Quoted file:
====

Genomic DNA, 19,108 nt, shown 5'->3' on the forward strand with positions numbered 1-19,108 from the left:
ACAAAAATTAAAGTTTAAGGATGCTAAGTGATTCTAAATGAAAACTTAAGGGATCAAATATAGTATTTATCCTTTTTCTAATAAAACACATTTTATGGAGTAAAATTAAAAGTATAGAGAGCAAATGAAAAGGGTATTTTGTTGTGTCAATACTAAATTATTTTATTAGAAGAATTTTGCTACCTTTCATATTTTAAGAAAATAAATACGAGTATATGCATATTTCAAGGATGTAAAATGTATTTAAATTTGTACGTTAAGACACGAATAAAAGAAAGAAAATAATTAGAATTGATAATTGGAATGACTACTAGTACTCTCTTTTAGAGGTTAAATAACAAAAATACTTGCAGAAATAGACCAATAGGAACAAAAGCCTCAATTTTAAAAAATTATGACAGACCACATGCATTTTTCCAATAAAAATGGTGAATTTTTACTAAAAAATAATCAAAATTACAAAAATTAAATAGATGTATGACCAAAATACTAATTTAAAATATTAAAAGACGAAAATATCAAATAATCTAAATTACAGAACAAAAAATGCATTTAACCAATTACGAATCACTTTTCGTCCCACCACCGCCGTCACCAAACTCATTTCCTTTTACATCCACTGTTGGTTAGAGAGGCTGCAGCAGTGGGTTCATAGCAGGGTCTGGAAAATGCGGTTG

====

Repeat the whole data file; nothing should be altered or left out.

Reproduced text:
Genomic DNA, 19,108 nt, shown 5'->3' on the forward strand with positions numbered 1-19,108 from the left:
ACAAAAATTAAAGTTTAAGGATGCTAAGTGATTCTAAATGAAAACTTAAGGGATCAAATATAGTATTTATCCTTTTTCTAATAAAACACATTTTATGGAGTAAAATTAAAAGTATAGAGAGCAAATGAAAAGGGTATTTTGTTGTGTCAATACTAAATTATTTTATTAGAAGAATTTTGCTACCTTTCATATTTTAAGAAAATAAATACGAGTATATGCATATTTCAAGGATGTAAAATGTATTTAAATTTGTACGTTAAGACACGAATAAAAGAAAGAAAATAATTAGAATTGATAATTGGAATGACTACTAGTACTCTCTTTTAGAGGTTAAATAACAAAAATACTTGCAGAAATAGACCAATAGGAACAAAAGCCTCAATTTTAAAAAATTATGACAGACCACATGCATTTTTCCAATAAAAATGGTGAATTTTTACTAAAAAATAATCAAAATTACAAAAATTAAATAGATGTATGACCAAAATACTAATTTAAAATATTAAAAGACGAAAATATCAAATAATCTAAATTACAGAACAAAAAATGCATTTAACCAATTACGAATCACTTTTCGTCCCACCACCGCCGTCACCAAACTCATTTCCTTTTACATCCACTGTTGGTTAGAGAGGCTGCAGCAGTGGGTTCATAGCAGGGTCTGGAAAATGCGGTTG